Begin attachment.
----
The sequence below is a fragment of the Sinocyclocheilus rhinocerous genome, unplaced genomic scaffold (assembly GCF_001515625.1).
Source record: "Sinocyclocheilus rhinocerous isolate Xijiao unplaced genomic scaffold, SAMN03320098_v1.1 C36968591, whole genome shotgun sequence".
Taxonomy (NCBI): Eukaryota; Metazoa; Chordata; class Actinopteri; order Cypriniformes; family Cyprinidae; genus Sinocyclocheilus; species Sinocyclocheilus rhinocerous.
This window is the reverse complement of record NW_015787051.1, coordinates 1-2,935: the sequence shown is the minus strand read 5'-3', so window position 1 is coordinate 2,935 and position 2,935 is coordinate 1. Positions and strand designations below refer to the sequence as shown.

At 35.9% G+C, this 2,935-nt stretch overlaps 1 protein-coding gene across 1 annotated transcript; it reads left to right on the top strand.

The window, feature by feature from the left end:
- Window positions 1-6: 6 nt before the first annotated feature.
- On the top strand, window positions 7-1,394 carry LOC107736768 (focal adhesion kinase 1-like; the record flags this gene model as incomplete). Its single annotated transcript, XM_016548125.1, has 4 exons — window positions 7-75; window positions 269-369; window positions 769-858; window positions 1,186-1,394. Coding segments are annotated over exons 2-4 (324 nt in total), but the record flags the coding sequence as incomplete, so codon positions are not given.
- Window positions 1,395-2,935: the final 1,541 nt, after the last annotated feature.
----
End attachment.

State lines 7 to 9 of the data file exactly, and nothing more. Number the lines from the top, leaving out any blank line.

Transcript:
- Window positions 1-6: 6 nt before the first annotated feature.
- On the top strand, window positions 7-1,394 carry LOC107736768 (focal adhesion kinase 1-like; the record flags this gene model as incomplete). Its single annotated transcript, XM_016548125.1, has 4 exons — window positions 7-75; window positions 269-369; window positions 769-858; window positions 1,186-1,394. Coding segments are annotated over exons 2-4 (324 nt in total), but the record flags the coding sequence as incomplete, so codon positions are not given.
- Window positions 1,395-2,935: the final 1,541 nt, after the last annotated feature.